As expected, CPI ministers K Rajan and P Prasad expressed their strong disapproval of the proposed The Kerala Lokayukta (Amendment) Ordinance, 2022, at the Cabinet meeting held in Thiruvananthapuram on Tuesday.
The CPI ministers told the Cabinet that they were disinclined to pass the Bill in its proposed form. It was also stated that it would be politically untenable for the Left to dilute the Lokayukta's powers.
Top sources said Chief Minister Pinarayi Vijayan did not brush aside the opposition of the CPI ministers. Instead, he said legal complications would arise if the Bill was not passed in the form it was in the Ordinance. He said further discussions on the issue would be held later.
The Chief Minister's concern was that the new Bill would not have retrospective effect if passed as a new law rather than as a continuation of the The Kerala Lokayukta (Amendment) Ordinance, which had expired. The Bill had to be tabled in the Assembly after Governor Arif Mohammed Khan refused assent to the extension of the Ordinance.
If the Bill comes into force in the proposed form, the last word on a Lokayukta verdict will rest with the "competent authority", mostly the Chief Minister.
As it stands, the Lok Ayukta or an Upa-Lokayukta orders, arrived at after investigation into complaints, are binding on the government. "The competent authority" (the Governor or the Chief Minister or the government as the case may be) shall accept the declaration", the Kerala Lokayukta Act, 1999, says.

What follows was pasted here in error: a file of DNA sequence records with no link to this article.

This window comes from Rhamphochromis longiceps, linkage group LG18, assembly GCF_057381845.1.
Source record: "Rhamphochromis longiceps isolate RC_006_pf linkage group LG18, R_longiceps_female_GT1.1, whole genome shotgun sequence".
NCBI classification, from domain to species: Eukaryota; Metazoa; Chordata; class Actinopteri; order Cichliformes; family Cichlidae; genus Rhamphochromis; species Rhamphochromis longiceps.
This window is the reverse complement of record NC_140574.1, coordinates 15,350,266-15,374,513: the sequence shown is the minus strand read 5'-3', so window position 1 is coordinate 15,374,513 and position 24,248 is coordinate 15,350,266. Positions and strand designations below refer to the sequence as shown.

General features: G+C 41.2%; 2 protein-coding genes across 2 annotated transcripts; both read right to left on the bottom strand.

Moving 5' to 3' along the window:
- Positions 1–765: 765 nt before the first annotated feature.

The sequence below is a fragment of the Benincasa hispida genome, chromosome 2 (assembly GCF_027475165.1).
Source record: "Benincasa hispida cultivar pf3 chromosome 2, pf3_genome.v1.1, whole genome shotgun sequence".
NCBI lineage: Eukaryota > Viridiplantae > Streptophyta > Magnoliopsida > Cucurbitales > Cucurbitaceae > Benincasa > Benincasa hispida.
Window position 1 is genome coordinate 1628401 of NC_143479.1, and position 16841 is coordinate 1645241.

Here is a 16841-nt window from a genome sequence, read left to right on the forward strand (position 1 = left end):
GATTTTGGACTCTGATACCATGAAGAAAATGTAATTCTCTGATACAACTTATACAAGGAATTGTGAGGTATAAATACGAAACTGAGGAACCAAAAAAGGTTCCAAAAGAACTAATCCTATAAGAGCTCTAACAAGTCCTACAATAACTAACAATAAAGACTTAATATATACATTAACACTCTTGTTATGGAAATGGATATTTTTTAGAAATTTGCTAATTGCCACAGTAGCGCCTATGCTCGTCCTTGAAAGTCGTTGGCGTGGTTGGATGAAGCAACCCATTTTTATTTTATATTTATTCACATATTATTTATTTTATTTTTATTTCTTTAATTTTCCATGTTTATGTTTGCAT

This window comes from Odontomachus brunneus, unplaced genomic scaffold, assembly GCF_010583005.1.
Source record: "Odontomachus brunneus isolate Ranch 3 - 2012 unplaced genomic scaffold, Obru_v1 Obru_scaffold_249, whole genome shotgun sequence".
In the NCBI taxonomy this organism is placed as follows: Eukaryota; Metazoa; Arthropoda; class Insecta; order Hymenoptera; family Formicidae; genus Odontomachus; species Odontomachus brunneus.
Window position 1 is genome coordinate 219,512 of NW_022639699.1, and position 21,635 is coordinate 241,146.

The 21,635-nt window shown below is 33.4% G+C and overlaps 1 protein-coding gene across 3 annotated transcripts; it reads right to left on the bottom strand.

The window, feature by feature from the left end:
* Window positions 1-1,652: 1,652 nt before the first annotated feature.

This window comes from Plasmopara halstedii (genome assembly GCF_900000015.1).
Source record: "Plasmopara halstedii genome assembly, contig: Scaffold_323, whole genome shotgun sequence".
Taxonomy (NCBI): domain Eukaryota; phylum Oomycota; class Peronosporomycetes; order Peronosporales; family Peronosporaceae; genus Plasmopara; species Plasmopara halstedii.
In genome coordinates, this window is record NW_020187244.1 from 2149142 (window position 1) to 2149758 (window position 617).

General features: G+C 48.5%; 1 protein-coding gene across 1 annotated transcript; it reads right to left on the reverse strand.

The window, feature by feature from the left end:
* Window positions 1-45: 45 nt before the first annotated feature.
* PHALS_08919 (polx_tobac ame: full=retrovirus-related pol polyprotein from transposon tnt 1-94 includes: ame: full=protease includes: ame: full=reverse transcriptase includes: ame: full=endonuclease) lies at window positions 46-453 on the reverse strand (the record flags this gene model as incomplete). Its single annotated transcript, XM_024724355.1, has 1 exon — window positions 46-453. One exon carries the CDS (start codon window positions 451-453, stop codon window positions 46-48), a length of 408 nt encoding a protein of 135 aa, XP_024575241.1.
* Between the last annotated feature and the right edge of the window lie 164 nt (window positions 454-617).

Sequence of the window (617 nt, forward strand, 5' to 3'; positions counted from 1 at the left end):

"When the declaration so made is accepted, the fact of such acceptance shall immediately be intimidated by registered post, by the Governor, the Government or the Chief Minister, if any of them is the competent authority," the Lokayukta Act further states.
The Ordinance had bestowed power on the "competent authority" to either accept or reject the Lokayukta order after conducting a final hearing. The "competent authority", however, will have to take a decision within three months or the Lok Ayukta verdict will be deemed as accepted.
The main concern was that the anti-corruption body, created to check corruption in the government, would be emasculated. Take for instance, the Lokayukta verdict on former minister K T Jaleel. Lokayukta had found that Jaleel had abused his position as minister to appoint a relative as the general manager of Kerala State Minorities Development Corporation.
Jaleel refused to accept the verdict and he approached the Supreme Court. The apex court refused to stay the Lokayukta order and Jaleel had no choice but to resign. But if the Jaleel episode had happened when the amendment was in place, the Chief Minister, being the "competent authority" in a minister's case, could have held a final hearing and could probably rule in favour of Jaleel.
The CPI wants the "competent authority", contained in section 14 of the proposed Bill, to be replaced with a high-level committee with members holding independent views, including a representative of the government. In other words, the CPI does not want the Chief Minister to sit in judgment over the allegations of corruption and misuse of power by ministers.